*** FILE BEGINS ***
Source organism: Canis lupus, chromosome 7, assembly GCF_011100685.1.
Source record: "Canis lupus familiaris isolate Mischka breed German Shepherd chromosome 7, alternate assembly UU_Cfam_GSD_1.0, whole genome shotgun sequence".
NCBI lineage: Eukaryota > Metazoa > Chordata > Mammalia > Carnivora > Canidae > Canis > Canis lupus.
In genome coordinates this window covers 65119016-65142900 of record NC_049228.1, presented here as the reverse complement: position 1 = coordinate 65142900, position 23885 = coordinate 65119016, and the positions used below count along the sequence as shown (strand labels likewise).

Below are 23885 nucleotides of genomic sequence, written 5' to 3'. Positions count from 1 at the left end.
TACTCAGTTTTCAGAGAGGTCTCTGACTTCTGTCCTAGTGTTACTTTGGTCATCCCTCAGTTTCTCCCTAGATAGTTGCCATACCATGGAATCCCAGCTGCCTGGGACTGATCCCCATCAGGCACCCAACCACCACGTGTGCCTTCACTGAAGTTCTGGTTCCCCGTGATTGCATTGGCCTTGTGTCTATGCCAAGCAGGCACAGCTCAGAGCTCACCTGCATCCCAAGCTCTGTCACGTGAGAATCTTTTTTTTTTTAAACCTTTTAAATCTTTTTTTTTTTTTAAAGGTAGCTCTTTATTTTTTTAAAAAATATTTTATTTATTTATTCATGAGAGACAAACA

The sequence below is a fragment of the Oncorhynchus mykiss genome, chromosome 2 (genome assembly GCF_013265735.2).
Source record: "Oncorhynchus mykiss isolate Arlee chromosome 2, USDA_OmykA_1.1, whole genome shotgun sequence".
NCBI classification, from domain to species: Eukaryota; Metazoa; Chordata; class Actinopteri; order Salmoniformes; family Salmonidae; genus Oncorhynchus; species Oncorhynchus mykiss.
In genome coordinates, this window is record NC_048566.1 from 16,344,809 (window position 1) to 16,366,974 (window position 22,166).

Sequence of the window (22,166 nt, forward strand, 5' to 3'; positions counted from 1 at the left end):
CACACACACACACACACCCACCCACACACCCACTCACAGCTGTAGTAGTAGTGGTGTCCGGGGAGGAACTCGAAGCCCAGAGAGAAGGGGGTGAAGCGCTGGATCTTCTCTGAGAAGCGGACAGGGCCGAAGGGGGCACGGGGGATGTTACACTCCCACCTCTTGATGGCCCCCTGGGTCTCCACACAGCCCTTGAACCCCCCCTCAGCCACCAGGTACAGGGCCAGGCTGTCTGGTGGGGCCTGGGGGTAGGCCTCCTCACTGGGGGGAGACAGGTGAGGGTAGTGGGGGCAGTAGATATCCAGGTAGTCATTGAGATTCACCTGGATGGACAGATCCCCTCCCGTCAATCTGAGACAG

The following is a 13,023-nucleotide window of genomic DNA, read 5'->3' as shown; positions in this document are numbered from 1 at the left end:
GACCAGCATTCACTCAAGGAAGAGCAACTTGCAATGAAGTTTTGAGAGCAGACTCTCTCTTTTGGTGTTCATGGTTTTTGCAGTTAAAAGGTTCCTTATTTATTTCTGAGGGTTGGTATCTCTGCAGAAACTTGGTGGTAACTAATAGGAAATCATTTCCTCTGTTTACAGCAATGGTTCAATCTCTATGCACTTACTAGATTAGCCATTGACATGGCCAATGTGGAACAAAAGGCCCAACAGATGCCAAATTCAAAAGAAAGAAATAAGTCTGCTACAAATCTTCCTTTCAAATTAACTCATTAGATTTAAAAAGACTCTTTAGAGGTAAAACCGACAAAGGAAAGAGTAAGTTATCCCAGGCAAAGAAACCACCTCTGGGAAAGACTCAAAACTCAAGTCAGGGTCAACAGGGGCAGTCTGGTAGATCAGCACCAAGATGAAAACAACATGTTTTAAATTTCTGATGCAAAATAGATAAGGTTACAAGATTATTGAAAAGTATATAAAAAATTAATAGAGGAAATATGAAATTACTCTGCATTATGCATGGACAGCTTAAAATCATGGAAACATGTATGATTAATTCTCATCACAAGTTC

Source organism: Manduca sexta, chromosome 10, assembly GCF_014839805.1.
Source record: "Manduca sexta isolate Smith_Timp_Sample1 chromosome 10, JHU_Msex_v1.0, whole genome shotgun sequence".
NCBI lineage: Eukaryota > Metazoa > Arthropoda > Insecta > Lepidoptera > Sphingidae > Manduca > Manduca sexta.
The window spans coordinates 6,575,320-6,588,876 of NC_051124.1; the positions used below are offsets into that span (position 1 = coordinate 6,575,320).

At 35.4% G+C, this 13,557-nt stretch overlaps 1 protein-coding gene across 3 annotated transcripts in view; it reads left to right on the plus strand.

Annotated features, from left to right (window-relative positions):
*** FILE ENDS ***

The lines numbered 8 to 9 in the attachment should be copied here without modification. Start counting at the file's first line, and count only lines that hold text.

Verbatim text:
Source record: "Oncorhynchus mykiss isolate Arlee chromosome 2, USDA_OmykA_1.1, whole genome shotgun sequence".
NCBI classification, from domain to species: Eukaryota; Metazoa; Chordata; class Actinopteri; order Salmoniformes; family Salmonidae; genus Oncorhynchus; species Oncorhynchus mykiss.